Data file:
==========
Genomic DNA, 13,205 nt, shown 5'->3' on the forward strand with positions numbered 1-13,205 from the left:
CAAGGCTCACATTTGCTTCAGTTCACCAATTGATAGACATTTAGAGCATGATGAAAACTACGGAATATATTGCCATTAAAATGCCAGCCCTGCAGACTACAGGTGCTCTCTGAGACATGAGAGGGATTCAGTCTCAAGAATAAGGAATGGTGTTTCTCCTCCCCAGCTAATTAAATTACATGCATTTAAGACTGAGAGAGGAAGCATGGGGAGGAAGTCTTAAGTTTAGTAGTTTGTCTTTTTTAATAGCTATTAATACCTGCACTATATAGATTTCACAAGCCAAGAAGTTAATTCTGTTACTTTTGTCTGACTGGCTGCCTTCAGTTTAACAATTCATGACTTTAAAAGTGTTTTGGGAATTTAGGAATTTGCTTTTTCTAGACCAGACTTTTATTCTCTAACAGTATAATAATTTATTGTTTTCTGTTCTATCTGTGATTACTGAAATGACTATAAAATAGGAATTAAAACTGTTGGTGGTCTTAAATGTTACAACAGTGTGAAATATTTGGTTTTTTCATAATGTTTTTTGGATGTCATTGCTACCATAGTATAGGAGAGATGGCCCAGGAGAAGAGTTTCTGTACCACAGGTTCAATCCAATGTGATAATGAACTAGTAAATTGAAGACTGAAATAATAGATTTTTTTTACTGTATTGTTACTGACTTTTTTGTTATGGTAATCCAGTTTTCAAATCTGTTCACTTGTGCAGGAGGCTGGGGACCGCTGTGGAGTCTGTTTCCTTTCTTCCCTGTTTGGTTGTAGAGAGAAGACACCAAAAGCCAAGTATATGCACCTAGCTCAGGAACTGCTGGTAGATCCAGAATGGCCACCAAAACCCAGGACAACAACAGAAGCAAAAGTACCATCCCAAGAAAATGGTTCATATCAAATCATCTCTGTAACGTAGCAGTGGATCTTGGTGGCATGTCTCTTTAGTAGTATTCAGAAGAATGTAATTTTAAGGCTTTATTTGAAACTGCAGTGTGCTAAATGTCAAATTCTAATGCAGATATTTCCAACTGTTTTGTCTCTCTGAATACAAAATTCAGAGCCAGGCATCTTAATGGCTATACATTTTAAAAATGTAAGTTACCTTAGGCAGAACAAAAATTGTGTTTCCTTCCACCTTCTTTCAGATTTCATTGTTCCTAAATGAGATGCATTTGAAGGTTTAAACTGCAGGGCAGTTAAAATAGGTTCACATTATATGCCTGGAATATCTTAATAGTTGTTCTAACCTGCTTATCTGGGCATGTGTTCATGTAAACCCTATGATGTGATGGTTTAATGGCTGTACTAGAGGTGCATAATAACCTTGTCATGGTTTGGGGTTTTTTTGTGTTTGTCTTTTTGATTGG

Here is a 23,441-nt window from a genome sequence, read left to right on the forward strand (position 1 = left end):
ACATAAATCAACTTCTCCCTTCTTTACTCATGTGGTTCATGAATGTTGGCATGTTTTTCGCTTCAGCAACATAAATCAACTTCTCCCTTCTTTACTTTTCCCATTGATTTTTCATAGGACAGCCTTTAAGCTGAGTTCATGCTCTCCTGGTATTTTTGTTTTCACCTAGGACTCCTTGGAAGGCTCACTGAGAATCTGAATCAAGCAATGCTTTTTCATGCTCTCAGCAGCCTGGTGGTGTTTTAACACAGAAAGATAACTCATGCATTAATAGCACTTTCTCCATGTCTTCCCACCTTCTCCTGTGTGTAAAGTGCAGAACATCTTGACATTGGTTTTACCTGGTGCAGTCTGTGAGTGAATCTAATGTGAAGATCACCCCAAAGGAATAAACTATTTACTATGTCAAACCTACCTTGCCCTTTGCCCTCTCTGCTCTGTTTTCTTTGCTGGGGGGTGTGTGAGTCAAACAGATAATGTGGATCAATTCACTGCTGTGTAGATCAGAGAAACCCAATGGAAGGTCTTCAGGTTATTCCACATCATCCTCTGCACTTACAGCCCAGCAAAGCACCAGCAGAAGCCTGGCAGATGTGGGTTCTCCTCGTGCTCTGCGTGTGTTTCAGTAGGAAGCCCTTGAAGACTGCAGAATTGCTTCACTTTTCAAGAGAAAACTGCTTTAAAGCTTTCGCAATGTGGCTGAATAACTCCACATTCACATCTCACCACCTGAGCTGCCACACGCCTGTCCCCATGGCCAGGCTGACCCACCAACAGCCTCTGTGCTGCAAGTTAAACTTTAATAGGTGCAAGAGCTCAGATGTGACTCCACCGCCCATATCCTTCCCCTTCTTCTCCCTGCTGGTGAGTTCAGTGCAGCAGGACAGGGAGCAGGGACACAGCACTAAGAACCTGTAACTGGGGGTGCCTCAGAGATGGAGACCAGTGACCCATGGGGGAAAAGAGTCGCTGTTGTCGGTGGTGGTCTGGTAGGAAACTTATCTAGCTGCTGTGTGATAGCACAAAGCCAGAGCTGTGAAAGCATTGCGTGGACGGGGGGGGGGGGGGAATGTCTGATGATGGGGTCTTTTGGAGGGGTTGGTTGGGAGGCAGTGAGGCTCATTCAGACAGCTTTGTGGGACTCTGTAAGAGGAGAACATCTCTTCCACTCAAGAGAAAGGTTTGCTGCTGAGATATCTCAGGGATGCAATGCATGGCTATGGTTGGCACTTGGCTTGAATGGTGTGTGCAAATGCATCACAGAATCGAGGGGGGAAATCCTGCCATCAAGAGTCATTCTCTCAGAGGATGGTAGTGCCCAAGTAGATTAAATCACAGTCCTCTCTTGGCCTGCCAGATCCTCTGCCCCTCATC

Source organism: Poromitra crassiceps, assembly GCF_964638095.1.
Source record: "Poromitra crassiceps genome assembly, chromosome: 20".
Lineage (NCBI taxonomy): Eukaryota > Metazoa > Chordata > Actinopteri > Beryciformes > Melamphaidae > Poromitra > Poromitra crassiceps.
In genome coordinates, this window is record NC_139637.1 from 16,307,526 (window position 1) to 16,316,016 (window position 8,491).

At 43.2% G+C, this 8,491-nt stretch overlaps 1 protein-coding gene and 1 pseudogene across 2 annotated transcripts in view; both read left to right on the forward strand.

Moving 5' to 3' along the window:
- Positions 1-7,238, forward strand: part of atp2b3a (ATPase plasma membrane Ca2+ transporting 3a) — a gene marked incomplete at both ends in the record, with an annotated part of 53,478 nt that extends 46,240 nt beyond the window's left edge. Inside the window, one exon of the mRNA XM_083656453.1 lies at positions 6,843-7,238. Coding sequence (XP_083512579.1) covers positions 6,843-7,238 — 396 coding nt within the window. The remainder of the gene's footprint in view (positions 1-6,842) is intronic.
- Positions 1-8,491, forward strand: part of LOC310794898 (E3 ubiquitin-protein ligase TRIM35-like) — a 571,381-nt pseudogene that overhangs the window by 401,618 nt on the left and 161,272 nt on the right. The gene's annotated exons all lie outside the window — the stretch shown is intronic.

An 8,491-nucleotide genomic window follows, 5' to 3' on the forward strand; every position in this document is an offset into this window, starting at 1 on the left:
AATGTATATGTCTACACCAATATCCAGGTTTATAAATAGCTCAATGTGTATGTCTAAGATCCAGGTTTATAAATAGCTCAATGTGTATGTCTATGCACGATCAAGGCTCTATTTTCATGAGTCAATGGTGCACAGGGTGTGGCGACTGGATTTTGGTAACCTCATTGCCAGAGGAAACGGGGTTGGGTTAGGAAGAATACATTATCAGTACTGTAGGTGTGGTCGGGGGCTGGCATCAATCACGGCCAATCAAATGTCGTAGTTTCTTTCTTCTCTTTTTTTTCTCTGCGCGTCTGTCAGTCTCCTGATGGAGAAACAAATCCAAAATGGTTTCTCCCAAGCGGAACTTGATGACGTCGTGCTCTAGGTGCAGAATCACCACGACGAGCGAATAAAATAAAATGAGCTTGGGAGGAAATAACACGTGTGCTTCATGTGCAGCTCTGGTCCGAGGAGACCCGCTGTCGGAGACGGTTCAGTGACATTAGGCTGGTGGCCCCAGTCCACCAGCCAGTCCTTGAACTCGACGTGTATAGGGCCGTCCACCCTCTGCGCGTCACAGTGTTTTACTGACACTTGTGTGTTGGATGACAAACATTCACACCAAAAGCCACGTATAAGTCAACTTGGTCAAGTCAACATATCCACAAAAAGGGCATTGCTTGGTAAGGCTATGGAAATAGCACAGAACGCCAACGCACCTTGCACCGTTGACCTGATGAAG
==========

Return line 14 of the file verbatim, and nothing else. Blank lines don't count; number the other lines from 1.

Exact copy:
AATGTATATGTCTACACCAATATCCAGGTTTATAAATAGCTCAATGTGTATGTCTAAGATCCAGGTTTATAAATAGCTCAATGTGTATGTCTATGCACGATCAAGGCTCTATTTTCATGAGTCAATGGTGCACAGGGTGTGGCGACTGGATTTTGGTAACCTCATTGCCAGAGGAAACGGGGTTGGGTTAGGAAGAATACATTATCAGTACTGTAGGTGTGGTCGGGGGCTGGCATCAATCACGGCCAATCAAATGTCGTAGTTTCTTTCTTCTCTTTTTTTTCTCTGCGCGTCTGTCAGTCTCCTGATGGAGAAACAAATCCAAAATGGTTTCTCCCAAGCGGAACTTGATGACGTCGTGCTCTAGGTGCAGAATCACCACGACGAGCGAATAAAATAAAATGAGCTTGGGAGGAAATAACACGTGTGCTTCATGTGCAGCTCTGGTCCGAGGAGACCCGCTGTCGGAGACGGTTCAGTGACATTAGGCTGGTGGCCCCAGTCCACCAGCCAGTCCTTGAACTCGACGTGTATAGGGCCGTCCACCCTCTGCGCGTCACAGTGTTTTACTGACACTTGTGTGTTGGATGACAAACATTCACACCAAAAGCCACGTATAAGTCAACTTGGTCAAGTCAACATATCCACAAAAAGGGCATTGCTTGGTAAGGCTATGGAAATAGCACAGAACGCCAACGCACCTTGCACCGTTGACCTGATGAAG